Sixteen centuries ago, the last chieftain of the Huns sought to unite China by force. In Tongwan City, the warlord Helian Bobo orders an impregnable city built to be the capital of an empire that will finally unite China. Tongwancheng («unite all nations») or Tongwan City would be built with thick outer walls made white with clay and powdered rice, giving the city the appearance of a giant ship. Helian will stop at nothing to build his city and his empire, drafting 100,000 laborers to build his citadel. Tongwancheng might become Helian Bobo’s legacy, but what will it be enough to bring China under one ruler?
Meanwhile, another great man is quietly laying the groundwork for a nation. Kumarajiva is brought to the Chinese court to begin teaching the Chinese the precepts of Buddhism. He embarks on a career of teaching, and of translating the foundational sutras into Chinese. As his influence begins to spread and his fame grows, the seeds of a unified China are sown.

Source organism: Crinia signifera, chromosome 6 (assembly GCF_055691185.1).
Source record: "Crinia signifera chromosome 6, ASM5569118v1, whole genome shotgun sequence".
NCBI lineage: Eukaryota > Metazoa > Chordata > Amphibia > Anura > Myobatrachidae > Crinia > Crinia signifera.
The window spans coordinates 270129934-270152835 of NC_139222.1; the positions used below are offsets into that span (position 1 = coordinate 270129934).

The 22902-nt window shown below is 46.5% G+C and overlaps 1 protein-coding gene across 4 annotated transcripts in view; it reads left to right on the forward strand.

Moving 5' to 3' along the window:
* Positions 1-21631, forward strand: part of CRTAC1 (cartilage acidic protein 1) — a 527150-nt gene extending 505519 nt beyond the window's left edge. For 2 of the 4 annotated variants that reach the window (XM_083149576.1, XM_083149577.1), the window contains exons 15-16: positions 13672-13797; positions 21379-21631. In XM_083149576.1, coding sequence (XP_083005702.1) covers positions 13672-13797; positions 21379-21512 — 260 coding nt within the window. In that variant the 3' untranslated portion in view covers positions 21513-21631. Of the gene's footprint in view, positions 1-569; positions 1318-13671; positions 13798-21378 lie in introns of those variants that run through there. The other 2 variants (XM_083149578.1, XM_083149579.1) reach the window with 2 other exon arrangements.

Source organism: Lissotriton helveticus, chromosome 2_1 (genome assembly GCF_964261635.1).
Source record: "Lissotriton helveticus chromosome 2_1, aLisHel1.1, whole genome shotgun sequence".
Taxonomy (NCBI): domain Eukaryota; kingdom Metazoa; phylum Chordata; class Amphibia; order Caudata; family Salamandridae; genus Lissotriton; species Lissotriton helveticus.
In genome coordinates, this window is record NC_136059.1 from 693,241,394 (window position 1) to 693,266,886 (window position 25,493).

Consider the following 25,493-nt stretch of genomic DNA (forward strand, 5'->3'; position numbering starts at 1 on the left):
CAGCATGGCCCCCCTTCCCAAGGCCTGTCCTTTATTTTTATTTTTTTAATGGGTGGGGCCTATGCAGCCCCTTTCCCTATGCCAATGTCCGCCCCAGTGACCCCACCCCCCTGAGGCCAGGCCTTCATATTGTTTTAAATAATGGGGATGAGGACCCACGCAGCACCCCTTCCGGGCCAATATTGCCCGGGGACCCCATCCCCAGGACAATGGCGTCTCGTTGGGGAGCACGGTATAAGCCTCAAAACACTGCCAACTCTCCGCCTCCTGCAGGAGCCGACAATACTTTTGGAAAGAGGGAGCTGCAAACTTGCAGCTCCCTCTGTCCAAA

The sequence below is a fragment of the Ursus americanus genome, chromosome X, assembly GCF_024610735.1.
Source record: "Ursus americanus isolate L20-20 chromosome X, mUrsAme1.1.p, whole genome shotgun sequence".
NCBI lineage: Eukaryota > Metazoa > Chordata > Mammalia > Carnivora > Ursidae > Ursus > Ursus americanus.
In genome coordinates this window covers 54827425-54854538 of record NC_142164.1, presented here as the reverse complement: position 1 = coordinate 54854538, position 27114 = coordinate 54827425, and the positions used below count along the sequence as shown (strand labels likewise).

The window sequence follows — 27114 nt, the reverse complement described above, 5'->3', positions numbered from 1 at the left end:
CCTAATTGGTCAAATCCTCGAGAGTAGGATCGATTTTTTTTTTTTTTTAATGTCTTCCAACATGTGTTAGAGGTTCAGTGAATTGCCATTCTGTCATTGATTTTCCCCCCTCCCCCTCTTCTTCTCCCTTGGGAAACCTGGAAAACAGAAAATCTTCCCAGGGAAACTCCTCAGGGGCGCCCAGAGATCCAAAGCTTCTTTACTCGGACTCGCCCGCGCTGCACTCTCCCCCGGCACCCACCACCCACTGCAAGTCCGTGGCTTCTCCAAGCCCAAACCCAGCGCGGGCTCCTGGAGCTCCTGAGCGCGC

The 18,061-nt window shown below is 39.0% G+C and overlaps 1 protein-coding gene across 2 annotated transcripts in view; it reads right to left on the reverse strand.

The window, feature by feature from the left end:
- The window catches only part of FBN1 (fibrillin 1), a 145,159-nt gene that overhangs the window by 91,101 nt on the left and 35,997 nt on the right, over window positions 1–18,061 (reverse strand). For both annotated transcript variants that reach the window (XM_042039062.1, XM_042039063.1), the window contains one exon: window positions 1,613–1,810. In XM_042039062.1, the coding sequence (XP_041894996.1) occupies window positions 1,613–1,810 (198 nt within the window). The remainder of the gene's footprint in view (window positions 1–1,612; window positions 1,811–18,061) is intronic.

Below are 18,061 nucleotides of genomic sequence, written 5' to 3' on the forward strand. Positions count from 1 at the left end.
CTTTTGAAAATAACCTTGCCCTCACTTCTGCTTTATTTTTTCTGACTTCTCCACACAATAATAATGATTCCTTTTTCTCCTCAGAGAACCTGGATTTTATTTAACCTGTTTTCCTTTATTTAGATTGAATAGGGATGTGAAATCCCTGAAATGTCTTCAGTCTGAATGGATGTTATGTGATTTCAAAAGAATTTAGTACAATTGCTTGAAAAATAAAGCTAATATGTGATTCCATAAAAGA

Twenty years ago, Gao Jianqun’s bestselling novel THE LAST HUN popularized ancient Chinese legend and renewed interest in the earliest periods of Chinese history and culture. In TONGWAN CITY, Gao returns to ancient China to relate an epic saga of murder and compassion in the grassland kingdom of the ancient Chinese frontier. Gao also tells a parallel story of Buddhism blooming in the center of Chinese life. Gao weaves into this tale seminal themes of Chinese history and culture: the connection between the Huns of northern China and their cousins who terrorized Europe in the fifth century, the Great Wall that was built to separate these nomad warriors from the Han Chinese, and the philosophy that ultimately united them.